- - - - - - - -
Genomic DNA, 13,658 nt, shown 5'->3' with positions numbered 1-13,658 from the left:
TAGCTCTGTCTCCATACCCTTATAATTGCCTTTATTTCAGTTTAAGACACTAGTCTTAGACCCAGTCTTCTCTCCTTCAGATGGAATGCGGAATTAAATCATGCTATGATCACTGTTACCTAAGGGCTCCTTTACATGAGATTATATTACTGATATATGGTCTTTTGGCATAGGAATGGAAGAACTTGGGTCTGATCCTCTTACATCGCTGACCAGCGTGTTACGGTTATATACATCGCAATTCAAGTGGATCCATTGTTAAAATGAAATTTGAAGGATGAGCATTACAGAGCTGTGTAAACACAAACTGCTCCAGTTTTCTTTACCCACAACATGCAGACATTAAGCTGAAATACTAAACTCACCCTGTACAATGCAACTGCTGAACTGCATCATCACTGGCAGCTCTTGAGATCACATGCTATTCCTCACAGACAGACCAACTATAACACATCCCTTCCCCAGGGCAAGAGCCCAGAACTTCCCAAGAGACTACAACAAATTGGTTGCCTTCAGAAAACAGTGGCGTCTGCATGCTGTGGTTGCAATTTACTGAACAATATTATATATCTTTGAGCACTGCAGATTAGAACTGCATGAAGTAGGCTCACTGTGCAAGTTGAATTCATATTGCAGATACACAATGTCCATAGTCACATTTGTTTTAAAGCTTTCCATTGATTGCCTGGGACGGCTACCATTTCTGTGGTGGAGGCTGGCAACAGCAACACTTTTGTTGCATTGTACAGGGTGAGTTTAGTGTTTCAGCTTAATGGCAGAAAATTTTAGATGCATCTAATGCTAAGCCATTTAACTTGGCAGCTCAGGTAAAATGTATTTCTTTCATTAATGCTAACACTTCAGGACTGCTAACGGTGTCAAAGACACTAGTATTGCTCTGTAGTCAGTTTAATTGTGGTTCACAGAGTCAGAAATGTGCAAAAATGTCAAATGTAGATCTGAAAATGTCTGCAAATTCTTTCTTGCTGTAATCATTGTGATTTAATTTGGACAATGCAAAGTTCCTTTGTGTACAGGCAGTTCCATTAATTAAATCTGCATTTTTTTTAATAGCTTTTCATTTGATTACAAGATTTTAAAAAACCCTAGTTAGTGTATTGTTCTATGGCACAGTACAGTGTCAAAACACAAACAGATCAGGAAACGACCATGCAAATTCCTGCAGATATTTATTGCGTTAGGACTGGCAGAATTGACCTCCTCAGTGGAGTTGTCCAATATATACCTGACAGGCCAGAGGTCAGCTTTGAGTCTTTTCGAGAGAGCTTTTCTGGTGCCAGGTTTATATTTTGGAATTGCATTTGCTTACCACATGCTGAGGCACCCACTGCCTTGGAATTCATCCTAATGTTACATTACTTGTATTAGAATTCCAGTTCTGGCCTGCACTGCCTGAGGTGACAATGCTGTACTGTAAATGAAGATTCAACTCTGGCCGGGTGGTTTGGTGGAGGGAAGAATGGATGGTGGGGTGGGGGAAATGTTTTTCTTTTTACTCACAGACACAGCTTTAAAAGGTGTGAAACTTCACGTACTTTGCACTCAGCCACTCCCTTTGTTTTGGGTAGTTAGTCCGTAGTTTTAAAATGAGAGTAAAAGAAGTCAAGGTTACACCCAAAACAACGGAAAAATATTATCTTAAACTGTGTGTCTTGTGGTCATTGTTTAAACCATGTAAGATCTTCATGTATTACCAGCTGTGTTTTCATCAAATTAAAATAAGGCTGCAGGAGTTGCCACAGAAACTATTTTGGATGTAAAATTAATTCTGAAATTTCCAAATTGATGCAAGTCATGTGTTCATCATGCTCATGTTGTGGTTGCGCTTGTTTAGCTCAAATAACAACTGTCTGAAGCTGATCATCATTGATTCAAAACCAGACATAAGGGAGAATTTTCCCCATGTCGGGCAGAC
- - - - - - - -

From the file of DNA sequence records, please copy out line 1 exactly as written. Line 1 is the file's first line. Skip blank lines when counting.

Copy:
Genomic DNA, 13,658 nt, shown 5'->3' with positions numbered 1-13,658 from the left: